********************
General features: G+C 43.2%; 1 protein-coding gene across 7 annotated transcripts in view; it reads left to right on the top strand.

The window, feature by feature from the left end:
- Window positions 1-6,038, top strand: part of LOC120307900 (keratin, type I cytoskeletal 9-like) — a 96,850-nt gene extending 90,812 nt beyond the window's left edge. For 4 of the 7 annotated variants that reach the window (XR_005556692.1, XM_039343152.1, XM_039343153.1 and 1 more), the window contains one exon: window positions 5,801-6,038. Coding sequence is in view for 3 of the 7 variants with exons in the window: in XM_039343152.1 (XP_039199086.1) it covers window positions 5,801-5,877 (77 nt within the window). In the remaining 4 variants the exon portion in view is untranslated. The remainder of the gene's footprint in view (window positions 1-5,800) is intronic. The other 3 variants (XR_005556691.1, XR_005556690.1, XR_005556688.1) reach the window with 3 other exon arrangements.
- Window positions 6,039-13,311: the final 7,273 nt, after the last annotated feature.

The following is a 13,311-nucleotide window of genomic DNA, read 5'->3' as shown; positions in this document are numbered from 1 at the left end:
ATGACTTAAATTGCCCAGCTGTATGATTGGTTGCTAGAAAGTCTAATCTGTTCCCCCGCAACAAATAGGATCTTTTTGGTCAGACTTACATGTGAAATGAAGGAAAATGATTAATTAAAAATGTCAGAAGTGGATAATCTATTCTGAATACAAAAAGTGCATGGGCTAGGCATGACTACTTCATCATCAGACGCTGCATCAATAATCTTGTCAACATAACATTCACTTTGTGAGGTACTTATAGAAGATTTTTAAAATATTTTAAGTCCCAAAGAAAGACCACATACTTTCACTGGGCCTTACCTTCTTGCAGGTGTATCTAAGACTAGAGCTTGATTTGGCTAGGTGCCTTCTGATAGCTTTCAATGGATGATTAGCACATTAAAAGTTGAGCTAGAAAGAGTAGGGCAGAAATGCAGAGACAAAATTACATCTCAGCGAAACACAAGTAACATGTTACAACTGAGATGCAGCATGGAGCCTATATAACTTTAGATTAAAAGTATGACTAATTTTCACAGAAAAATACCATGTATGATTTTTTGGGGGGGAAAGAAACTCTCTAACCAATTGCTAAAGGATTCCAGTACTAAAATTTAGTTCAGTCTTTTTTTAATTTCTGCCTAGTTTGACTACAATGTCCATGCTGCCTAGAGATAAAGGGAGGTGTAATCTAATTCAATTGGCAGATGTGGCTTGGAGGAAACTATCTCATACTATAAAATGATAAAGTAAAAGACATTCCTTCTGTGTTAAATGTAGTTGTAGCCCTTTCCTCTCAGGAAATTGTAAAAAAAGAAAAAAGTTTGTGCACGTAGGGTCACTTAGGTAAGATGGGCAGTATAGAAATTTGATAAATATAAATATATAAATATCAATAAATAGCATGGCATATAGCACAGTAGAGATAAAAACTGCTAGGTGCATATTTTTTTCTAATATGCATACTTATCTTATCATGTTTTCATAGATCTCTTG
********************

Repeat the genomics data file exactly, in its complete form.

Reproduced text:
General features: G+C 43.2%; 1 protein-coding gene across 7 annotated transcripts in view; it reads left to right on the top strand.

The window, feature by feature from the left end:
- Window positions 1-6,038, top strand: part of LOC120307900 (keratin, type I cytoskeletal 9-like) — a 96,850-nt gene extending 90,812 nt beyond the window's left edge. For 4 of the 7 annotated variants that reach the window (XR_005556692.1, XM_039343152.1, XM_039343153.1 and 1 more), the window contains one exon: window positions 5,801-6,038. Coding sequence is in view for 3 of the 7 variants with exons in the window: in XM_039343152.1 (XP_039199086.1) it covers window positions 5,801-5,877 (77 nt within the window). In the remaining 4 variants the exon portion in view is untranslated. The remainder of the gene's footprint in view (window positions 1-5,800) is intronic. The other 3 variants (XR_005556691.1, XR_005556690.1, XR_005556688.1) reach the window with 3 other exon arrangements.
- Window positions 6,039-13,311: the final 7,273 nt, after the last annotated feature.

The following is a 13,311-nucleotide window of genomic DNA, read 5'->3' as shown; positions in this document are numbered from 1 at the left end:
ATGACTTAAATTGCCCAGCTGTATGATTGGTTGCTAGAAAGTCTAATCTGTTCCCCCGCAACAAATAGGATCTTTTTGGTCAGACTTACATGTGAAATGAAGGAAAATGATTAATTAAAAATGTCAGAAGTGGATAATCTATTCTGAATACAAAAAGTGCATGGGCTAGGCATGACTACTTCATCATCAGACGCTGCATCAATAATCTTGTCAACATAACATTCACTTTGTGAGGTACTTATAGAAGATTTTTAAAATATTTTAAGTCCCAAAGAAAGACCACATACTTTCACTGGGCCTTACCTTCTTGCAGGTGTATCTAAGACTAGAGCTTGATTTGGCTAGGTGCCTTCTGATAGCTTTCAATGGATGATTAGCACATTAAAAGTTGAGCTAGAAAGAGTAGGGCAGAAATGCAGAGACAAAATTACATCTCAGCGAAACACAAGTAACATGTTACAACTGAGATGCAGCATGGAGCCTATATAACTTTAGATTAAAAGTATGACTAATTTTCACAGAAAAATACCATGTATGATTTTTTGGGGGGGAAAGAAACTCTCTAACCAATTGCTAAAGGATTCCAGTACTAAAATTTAGTTCAGTCTTTTTTTAATTTCTGCCTAGTTTGACTACAATGTCCATGCTGCCTAGAGATAAAGGGAGGTGTAATCTAATTCAATTGGCAGATGTGGCTTGGAGGAAACTATCTCATACTATAAAATGATAAAGTAAAAGACATTCCTTCTGTGTTAAATGTAGTTGTAGCCCTTTCCTCTCAGGAAATTGTAAAAAAAGAAAAAAGTTTGTGCACGTAGGGTCACTTAGGTAAGATGGGCAGTATAGAAATTTGATAAATATAAATATATAAATATCAATAAATAGCATGGCATATAGCACAGTAGAGATAAAAACTGCTAGGTGCATATTTTTTTCTAATATGCATACTTATCTTATCATGTTTTCATAGATCTCTTG